Speaking on the official unveil of the new corporate identity, the Managing Director/ Chief Executive Officer Akinwande Ademosu said ‘the new corporate identity is just a small part of the story, our evolved look comes hand in hand with an evolved structure that seamlessly connects all our outlets and departments to further strengthen our business ties with our customers no matter what they need’. He stated that this is an important milestone and the culmination of much hard work from the brand marketing team lead by Joseph Osodi.

The CDL brand refreshment would see a gradual phase out of the old logo, vision and mission statement, and replacement with the new logo, vision and mission statement.

New vision-
“To be the dominant provider of unsecured loans to salaried employees”

New Mission Statement-
“To provide convenient unsecured loans through a highly engaged workforce that delivers superior and sustainable wealth to our shareholder.

With this brand refreshment, Credit Direct Limited has made a strong statement in the industry that the business is moving to the next phase of operations.



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Chimamanda Ngozi Adichie on Gay Bill: “The new law that criminalises homosexuality is popular among Nigerians. But it shows a failure of our democracy, because the mark of a true democracy is not in the rule of its majority but in the protection of its minority.”

Chimamanda Adichie

I will call him Sochukwuma. A thin, smiling boy who liked to play with us girls at the university primary school in Nsukka. We were young. We knew he was different, we said, ‘he’s not like the other boys.’ But his was a benign and unquestioned difference; it was simply what it was. We did not have a name for him. We did not know the word ‘gay.’ He was Sochukwuma and he was friendly and he played oga so well that his side always won.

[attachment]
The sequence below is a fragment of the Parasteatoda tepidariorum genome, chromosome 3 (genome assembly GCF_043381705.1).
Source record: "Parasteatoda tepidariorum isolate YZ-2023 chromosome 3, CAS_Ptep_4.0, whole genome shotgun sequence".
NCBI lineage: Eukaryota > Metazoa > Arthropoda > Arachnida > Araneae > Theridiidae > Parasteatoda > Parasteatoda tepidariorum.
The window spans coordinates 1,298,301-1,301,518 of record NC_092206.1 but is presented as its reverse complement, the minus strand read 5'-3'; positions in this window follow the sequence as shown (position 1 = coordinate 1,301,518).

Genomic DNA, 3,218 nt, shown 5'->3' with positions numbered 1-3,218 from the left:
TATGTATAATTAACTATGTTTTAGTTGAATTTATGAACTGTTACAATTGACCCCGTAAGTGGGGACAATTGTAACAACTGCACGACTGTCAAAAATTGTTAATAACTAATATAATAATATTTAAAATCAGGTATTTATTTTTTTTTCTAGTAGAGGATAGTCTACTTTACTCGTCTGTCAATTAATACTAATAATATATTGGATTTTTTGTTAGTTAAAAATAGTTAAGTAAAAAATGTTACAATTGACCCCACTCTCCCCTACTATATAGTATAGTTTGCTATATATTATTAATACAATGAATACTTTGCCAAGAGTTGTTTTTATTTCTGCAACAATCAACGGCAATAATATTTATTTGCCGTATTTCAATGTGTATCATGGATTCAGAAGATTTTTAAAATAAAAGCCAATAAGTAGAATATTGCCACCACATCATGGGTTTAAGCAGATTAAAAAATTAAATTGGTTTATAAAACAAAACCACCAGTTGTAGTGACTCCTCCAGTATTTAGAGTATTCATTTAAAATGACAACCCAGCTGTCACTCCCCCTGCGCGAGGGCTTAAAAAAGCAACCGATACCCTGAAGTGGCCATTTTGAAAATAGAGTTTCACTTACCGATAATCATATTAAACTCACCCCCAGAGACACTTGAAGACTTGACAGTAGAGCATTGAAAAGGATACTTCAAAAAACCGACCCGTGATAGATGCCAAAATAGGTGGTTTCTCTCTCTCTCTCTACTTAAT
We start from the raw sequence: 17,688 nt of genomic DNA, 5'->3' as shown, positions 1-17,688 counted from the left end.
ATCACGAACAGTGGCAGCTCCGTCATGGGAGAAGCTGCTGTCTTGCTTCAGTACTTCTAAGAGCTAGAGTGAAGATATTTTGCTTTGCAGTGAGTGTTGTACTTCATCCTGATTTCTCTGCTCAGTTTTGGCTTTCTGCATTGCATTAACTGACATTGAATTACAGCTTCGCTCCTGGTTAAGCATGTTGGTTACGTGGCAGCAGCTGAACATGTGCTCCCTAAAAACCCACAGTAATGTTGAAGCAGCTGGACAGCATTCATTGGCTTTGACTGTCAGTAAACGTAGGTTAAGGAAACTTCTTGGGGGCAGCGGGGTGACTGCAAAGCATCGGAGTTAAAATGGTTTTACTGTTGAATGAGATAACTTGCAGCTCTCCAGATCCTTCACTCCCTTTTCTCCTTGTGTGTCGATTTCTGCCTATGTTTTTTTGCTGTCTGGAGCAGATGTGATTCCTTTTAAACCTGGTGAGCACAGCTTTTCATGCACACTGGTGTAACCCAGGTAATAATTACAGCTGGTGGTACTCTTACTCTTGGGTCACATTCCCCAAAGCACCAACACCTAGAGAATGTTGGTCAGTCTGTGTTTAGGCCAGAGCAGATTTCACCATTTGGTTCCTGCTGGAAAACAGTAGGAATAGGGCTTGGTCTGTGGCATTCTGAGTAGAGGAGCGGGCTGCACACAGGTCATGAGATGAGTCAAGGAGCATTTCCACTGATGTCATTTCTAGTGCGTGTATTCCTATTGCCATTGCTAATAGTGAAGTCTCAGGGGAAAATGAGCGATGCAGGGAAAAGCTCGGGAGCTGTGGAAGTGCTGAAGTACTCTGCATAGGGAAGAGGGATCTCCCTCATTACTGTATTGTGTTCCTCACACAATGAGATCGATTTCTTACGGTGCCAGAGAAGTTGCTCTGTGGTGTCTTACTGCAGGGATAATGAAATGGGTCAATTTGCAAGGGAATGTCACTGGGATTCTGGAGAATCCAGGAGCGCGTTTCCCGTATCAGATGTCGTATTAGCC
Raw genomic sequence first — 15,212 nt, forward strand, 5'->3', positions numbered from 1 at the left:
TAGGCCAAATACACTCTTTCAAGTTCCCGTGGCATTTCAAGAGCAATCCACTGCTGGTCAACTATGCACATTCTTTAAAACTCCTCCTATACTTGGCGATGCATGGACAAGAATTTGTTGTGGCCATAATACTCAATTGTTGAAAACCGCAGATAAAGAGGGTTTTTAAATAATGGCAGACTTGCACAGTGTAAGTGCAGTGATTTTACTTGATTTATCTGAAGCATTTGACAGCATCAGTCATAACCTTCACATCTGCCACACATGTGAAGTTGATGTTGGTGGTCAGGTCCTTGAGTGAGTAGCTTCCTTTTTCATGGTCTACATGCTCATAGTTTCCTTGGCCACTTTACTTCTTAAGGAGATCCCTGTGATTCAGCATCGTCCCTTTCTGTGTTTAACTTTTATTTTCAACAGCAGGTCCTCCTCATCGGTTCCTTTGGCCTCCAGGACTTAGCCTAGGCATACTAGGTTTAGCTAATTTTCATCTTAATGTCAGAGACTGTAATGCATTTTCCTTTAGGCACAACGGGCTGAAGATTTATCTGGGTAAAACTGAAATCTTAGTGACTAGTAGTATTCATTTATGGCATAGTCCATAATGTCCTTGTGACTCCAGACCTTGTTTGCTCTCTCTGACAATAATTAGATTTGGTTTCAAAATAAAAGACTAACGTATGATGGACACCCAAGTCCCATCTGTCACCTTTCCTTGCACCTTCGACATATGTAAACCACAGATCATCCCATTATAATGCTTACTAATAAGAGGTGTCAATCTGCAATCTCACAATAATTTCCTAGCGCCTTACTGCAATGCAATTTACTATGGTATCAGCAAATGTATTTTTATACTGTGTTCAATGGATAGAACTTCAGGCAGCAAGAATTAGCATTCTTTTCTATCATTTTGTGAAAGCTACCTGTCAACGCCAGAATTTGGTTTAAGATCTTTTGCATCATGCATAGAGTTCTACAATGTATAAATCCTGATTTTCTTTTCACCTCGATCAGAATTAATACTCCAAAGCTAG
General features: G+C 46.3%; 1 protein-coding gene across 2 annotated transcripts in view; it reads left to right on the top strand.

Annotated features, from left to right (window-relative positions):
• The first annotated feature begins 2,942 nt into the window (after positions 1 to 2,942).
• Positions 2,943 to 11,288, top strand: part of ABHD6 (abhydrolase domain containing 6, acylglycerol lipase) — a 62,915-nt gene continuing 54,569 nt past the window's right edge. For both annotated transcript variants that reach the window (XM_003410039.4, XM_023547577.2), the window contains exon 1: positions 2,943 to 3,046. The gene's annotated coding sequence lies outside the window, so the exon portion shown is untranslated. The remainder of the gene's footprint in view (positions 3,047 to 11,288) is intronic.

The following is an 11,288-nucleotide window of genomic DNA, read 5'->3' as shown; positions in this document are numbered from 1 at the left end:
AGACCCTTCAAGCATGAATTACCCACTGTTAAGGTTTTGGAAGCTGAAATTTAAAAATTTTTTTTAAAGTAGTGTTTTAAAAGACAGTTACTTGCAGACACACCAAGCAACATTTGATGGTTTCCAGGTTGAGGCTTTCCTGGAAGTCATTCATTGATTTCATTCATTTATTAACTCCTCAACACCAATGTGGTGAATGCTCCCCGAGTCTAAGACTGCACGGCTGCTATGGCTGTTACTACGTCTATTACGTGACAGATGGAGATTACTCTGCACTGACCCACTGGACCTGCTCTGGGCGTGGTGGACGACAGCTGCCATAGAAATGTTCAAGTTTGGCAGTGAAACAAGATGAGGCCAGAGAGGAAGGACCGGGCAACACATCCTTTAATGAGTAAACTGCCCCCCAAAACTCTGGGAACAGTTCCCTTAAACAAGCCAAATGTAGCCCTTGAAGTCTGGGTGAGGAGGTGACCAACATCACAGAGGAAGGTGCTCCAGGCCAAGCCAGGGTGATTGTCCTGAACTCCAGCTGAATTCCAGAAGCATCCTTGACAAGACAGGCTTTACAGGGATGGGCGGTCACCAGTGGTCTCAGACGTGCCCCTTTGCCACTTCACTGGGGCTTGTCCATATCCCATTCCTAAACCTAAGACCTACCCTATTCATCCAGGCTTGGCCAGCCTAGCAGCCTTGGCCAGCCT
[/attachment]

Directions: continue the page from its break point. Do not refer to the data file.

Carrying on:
In secondary school, some boys in his class tried to throw Sochukwuma off a second floor balcony. They were strapping teenagers who had learned to notice, and fear, difference. They had a name for him. Homo. They mocked him because his hips swayed when he walked and his hands fluttered when he spoke. He brushed away their taunts, silently, sometimes grinning an uncomfortable grin. He must have wished that he could be what they wanted him to be. I imagine now how helplessly lonely he must have felt. The boys often asked, “Why can’t he just be like everyone else?”

Possible answers to that question include ‘because he is abnormal,’ ‘because he is a sinner, ‘because he chose the lifestyle.’ But the truest answer is ‘We don’t know.’ There is humility and humanity in accepting that there are things we simply don’t know. At the age of 8, Sochukwuma was obviously different. It was not about sex, because it could not possibly have been – his hormones were of course not yet fully formed – but it was an awareness of himself, and other children’s awareness of him, as different. He could not have ‘chosen the lifestyle’ because he was too young to do so. And why would he – or anybody – choose to be homosexual in a world that makes life so difficult for homosexuals?